North Korean leader Kim Jong Un is sending his younger sister Kim Yo Jong to attend the Winter Olympics in South Korea, marking the first time anyone from his immediate family will set foot in the country.
The fact that Pyongyang is sending Kim Yo Jong, who is a senior North Korean official, to South Korea is another sign that tensions between the two countries may be thawing. Last month, North and South Korea agreed to march under one flag at the Winter Games and had their first high-level talks in about two years.
But the historic move could also increase the likelihood of a strategic rift between South Korea and the US, since Washington is generally more skeptical of North Korea’s intentions and more inclined to lay out preconditions tied to its nuclear program for high-level talks.
The South Korean government announced on Wednesday that Kim Yo Jong will attend the opening ceremony for the games on Friday, along with Kim Yong Nam, North Korea’s ceremonial head of state, and other North Korean officials.
Kim Yo Jong, who is believed to be around 30, has quickly ascended the political ranks in Pyongyang. Last year, Kim Jong Un promoted her to become a member of the country’s influential Politburo, the top decision-making body in the North Korean government (she can attend meetings but isn’t allowed to vote on decisions). She’s also a vice director of North Korea’s propaganda department, and, analysts say, one of her brother’s closest confidants.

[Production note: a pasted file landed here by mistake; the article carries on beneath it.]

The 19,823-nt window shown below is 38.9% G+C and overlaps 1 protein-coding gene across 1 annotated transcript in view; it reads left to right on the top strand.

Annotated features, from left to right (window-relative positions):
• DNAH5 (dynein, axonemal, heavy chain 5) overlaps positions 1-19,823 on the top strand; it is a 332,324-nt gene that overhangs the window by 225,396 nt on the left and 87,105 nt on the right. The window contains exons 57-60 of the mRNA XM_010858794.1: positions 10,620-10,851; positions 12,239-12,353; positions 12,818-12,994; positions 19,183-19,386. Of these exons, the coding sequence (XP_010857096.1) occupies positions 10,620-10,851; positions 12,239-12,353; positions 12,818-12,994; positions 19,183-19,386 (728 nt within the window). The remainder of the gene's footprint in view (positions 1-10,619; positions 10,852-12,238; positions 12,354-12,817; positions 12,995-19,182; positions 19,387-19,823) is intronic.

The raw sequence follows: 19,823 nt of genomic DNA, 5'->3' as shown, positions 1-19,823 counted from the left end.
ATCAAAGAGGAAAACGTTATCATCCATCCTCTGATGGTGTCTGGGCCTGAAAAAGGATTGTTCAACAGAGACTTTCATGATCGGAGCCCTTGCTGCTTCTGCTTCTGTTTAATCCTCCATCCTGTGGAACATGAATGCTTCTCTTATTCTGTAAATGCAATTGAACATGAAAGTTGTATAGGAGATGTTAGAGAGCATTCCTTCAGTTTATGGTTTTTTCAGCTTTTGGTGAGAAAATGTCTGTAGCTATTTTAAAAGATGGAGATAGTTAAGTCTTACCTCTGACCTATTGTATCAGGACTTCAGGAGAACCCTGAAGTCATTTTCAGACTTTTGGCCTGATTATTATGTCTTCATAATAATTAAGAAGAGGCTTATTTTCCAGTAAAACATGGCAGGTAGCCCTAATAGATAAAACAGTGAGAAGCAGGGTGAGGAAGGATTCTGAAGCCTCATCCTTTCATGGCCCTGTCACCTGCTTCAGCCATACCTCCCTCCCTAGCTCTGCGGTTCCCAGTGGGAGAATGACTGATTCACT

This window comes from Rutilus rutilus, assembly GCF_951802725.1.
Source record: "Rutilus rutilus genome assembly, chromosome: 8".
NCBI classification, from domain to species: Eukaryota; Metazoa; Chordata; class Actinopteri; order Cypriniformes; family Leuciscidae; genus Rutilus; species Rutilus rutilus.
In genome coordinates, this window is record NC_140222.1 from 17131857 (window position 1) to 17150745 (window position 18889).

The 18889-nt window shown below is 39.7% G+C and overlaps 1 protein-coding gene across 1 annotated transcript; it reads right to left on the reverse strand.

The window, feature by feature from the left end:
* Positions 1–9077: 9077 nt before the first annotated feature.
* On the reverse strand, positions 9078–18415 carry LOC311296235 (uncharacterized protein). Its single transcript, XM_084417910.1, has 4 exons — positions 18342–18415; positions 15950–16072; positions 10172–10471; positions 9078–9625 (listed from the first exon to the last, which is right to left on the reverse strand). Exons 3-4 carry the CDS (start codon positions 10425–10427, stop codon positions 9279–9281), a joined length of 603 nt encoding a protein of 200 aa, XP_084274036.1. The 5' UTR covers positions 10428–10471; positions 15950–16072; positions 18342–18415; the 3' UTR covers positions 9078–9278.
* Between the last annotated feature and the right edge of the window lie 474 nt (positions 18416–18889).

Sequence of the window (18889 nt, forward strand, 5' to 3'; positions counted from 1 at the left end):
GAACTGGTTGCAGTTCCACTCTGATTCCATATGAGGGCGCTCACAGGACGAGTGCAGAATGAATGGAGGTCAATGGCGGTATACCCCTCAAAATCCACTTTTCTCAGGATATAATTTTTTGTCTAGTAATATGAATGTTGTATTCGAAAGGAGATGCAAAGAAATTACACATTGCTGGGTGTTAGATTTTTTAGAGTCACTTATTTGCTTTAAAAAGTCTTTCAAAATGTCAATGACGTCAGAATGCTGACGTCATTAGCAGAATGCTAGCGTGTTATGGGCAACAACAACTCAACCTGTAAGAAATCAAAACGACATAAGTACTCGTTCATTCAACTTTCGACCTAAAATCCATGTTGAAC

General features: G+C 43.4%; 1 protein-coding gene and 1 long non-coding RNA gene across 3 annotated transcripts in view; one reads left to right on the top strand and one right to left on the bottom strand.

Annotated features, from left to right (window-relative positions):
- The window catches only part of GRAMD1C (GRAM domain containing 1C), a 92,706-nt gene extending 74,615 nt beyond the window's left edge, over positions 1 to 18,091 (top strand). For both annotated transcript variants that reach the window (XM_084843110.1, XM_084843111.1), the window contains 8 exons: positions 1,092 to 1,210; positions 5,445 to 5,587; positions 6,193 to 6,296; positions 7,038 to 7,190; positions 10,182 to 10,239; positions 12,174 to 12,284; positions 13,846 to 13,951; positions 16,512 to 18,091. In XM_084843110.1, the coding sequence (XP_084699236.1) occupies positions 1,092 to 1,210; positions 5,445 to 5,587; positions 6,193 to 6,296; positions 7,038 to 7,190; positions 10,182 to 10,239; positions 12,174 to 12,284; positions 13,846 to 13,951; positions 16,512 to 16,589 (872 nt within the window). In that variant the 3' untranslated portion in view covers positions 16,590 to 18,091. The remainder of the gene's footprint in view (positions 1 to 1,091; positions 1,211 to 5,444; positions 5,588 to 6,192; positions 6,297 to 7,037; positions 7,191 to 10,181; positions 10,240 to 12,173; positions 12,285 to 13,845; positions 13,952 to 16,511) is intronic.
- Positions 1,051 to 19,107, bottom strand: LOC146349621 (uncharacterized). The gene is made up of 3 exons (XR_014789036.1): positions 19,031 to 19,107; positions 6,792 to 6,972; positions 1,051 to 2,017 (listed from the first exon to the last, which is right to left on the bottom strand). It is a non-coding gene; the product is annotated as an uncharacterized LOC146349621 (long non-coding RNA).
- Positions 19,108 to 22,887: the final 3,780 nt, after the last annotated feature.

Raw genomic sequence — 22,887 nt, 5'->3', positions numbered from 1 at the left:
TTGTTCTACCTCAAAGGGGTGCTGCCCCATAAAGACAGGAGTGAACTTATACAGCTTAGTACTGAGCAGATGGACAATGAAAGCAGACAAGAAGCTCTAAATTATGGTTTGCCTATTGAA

South Korea’s unification ministry said her inclusion in the North Korean Olympic delegation was “meaningful” because of how senior she is.
The White House has said that President Donald Trump’s daughter Ivanka will be leading the US delegation to the closing ceremony. Hong Min, an analyst at the Korea Institute for National Unification in South Korea, told the Associated Press that this may have inspired North Korea to send Kim Yo Jong.
In recent days, analysts have speculated about potential diplomatic breakthroughs with North Korea at the upcoming Olympics. On Tuesday, US Vice President Mike Pence, who will be attending the Winter Games, signaled that he could be open to a conversation with North Korean officials. When asked by reporters about a potential meeting, Pence said he had not requested one, “but we’ll see what happens.” His comments echoed similar statements that US Secretary of State Rex Tillerson made to reporters in Peru the same day.
If Pence or other high-ranking US officials meet with the North Koreans at the Winter Olympics, that could be a significant breakthrough in the US-North Korean standoff over its nuclear program, analysts say. Washington is waging an international isolation campaign against North Korea over its rapidly advancing nuclear and missile programs, and has no official diplomatic relations with Pyongyang.
But even if the Trump administration is considering talks with the North Korean delegation, it doesn’t mean that the tense standoff over North Korea’s nuclear program is going to dissipate anytime soon.
After meeting with Japanese Prime Minister Shinzo Abe in Tokyo on Wednesday, Pence announced that the US will “soon unveil the toughest and most aggressive round of economic sanctions on North Korea ever.”
He added, “We will not allow North Korea to hide behind the Olympic banner the reality that they enslave their people and threaten the wider region.”